The Delhi High Court ordered that the evaluation for the class 10 and 12 board exams this year (2017) shall be done as per the grace marks policy that was in vogue when the students submitted the examination forms.
A bench of Acting Chief Justice Gita Mittal & Justice Pratibha M Singh refused to allow the CBSE (Central Board of Secondary Education) to withdraw its marks moderation policy for the board exams held this year, saying "rules cannot be changed after the game has begun".
Under the marks moderation policy, grace marks are given to the students in exams for difficult questions or question with errors in the papers.
Don’t instill insecurity in students. Don't do it (withdrawal of the policy) this year: Delhi HC
The Delhi High Court said the students who took the (CBSE board) exams "ought to have been put to notice" as they have the "right to know" what the CBSE was doing.
"These children, who have worked so hard & have burnt the midnight oil, are entitled to some stability and the only stability they know is the system. Do not instill insecurity in them. Don't do it (withdrawal of the policy) this year," the bench said.
"You cannot play with the future of students," it said, adding "we are deeply concerned by the timing of the policy." The court further added.
CBSE's decision was "wonderful: Delhi HC
The court said while the CBSE's decision was "wonderful" as it was attempting to bring uniformity in the evaluation process to resolve the issue of "spiking" of marks, it "should have been done prospectively & uniformly for everyone across the country".
The ruling assumes significance as some states, like Tamil Nadu & Chhattisgarh have decided not to withdraw the marks moderation policy this year.
Ignorance of Conditional admission to Indian Students by foreign varsities based on evaluation policy in place
One of the most "distressing" factor was that the CBSE had "completely ignored" the fact that conditional admission had been offered to Indian students by foreign varsities on the basis of the evaluation policy in place while it decided to withdraw the moderation policy.
It said the students who would have got such offers would have taken loans and made payments and if the policy is withdrawn, it would cause "grave and irreparable financial loss" to the children.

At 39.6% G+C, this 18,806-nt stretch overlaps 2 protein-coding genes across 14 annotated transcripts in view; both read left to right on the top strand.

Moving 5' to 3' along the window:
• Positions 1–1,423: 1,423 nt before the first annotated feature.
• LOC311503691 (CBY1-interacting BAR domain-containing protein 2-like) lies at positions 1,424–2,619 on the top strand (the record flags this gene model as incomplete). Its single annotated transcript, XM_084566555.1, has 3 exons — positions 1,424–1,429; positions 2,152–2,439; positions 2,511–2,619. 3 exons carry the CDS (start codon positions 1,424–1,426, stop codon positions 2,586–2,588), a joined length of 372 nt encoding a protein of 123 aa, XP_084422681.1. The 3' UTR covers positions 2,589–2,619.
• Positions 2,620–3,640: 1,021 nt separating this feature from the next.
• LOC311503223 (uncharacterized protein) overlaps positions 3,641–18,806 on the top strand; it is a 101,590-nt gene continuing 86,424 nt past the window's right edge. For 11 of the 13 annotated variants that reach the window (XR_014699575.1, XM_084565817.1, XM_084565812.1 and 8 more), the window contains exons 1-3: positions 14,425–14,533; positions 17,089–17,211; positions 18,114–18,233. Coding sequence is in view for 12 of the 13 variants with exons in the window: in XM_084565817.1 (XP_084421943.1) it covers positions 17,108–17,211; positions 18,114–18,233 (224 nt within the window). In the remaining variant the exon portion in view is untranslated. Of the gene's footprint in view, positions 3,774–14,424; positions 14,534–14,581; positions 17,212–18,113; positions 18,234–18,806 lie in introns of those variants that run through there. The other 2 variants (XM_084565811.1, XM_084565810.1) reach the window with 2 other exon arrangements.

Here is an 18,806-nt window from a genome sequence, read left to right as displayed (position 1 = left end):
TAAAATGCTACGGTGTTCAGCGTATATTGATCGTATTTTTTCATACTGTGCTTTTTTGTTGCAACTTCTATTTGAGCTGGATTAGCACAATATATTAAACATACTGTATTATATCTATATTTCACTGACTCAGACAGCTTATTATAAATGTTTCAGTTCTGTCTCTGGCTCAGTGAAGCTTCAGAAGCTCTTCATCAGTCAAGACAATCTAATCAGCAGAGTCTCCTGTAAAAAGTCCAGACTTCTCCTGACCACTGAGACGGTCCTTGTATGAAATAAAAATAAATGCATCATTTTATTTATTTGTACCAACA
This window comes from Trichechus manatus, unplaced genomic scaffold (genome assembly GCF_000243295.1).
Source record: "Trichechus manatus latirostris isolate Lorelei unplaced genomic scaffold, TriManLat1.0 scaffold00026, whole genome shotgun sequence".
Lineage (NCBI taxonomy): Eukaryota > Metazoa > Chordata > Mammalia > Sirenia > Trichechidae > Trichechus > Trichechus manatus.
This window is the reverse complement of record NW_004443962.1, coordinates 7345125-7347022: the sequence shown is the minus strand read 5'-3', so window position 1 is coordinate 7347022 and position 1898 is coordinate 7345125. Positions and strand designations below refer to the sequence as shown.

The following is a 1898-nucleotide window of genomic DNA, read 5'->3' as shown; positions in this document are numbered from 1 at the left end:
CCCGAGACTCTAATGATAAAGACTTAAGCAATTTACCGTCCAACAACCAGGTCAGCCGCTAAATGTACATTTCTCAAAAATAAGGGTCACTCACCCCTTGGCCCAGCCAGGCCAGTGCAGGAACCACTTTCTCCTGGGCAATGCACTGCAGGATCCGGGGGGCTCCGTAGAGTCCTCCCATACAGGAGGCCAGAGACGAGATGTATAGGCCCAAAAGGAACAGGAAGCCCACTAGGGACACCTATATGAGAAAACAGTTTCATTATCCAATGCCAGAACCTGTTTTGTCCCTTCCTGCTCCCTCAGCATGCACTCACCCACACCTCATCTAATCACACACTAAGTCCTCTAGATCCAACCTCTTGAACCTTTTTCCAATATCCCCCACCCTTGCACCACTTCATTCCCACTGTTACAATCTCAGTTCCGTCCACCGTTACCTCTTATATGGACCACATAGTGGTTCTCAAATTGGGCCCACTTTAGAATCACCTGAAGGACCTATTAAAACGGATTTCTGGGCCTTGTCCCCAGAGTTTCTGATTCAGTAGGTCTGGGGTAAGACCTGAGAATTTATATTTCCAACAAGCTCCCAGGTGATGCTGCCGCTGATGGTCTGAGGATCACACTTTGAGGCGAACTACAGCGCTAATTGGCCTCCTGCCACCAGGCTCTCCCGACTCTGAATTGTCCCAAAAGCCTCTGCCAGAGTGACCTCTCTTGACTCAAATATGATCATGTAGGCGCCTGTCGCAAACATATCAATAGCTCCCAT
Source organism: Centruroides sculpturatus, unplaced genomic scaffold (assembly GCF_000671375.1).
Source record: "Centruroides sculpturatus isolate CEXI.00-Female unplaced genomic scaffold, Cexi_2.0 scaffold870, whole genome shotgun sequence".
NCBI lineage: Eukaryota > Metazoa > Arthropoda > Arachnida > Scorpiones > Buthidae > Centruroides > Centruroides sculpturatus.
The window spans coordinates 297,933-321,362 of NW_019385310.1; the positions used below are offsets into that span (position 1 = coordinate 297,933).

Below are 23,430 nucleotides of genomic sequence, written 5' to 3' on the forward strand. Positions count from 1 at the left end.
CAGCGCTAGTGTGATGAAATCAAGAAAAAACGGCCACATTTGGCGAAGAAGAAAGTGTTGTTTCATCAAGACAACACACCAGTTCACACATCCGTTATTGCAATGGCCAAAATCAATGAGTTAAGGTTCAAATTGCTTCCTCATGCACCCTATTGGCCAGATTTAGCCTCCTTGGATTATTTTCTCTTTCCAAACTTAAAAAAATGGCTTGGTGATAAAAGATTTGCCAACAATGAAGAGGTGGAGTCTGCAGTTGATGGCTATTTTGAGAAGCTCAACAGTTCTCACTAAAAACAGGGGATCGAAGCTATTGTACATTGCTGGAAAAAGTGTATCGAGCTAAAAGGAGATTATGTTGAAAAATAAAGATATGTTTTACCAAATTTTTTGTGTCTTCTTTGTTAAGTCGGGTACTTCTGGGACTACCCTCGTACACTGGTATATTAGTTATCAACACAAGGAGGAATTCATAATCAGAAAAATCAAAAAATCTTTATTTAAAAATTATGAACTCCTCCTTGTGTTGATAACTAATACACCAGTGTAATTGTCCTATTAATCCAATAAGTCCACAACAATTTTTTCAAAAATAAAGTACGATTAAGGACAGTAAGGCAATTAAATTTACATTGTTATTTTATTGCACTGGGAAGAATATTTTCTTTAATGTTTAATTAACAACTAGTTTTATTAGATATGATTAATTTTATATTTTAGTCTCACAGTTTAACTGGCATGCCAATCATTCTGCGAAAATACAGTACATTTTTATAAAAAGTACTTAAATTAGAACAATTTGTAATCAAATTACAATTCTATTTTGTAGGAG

"It can’t be denied that a change in policy can have drastic consequences. Grave & irreparable financial loss may also enure to the students," the bench said and added that it may also "completely change the course of academic future of students, especially those of Delhi."
The court said it "would be a tragedy" if the CBSE students lose out on seats in foreign varsities to children from other countries due to the change in evaluation policy.
Some state boards have already given the benefit of the moderation policy
"Don't trouble the children who have given the exams," it said while hearing a PIL by a parent and an advocate challenging the Board's decision to withdraw the moderation policy.
Senior advocate Balbir Singh, appearing for the petitioners, argued that already some states have declared the exam results for Class 10 & Class 12 and they have given the students the benefit of the marks moderation policy.
He also added that students of such states would stand a better chance of getting the 10,000 seats in the Delhi University as compared to students of the national capital.
CBSE to Delhi HC: No student had a vested right to expect that his or her marks would be increased
Additional Solicitor General Sanjay Jain, appearing for CBSE, said no student had a vested right to expect that his or her marks would be increased. He further added that it was decided to withdraw the policy to address the issue of "spiking of marks".
The Delhi High Court, however, said that no matter how many guidelines are there, it "can’t change human nature, human error or psychology" as it was impossible for an examiner who checks thousands of answer sheets to give his or her 100 % to the process of evaluation.
The bench said even exceptionally sensitive & well trained teachers would find it impossible to maintain objectivity after checking 10-15 answer sheets. "It is a horrible job," it said while terming as "ridiculous" the marking system in place.
CBSE told the High Court “the withdrawal of the policy had begun on April 24 this year and the decision was approved on May 4 and circulated on May 10.”
To this, the bench pointed out that even on May 10, the Board had "not seen it fit" to inform the students about the change in policy.
The court noted that the meeting for change in policy took place on April 24 after majority of the exams had got over and the evaluation of some subjects had already started.
The court said that the petitioners, Rakesh Kumar & advocate Ashish Verma, have made out a prima facie case to show that "grave and irreparable loss" would be caused if no interim protection is granted.
It told the Board to follow the evaluation policy which was in place when the students had submitted the exam forms and listed the PIL for further hearing on July 20.
The Delhi High Court had yesterday termed as "unfair and irresponsible" the CBSE's decision to scrap its 'moderation policy'.
The plea had also contended that the decision denies a level-playing field to CBSE students, as compared to those of other State Boards and entities, in matters of college admissions and grant of streams, among others.
With inputs from Press Trust of India.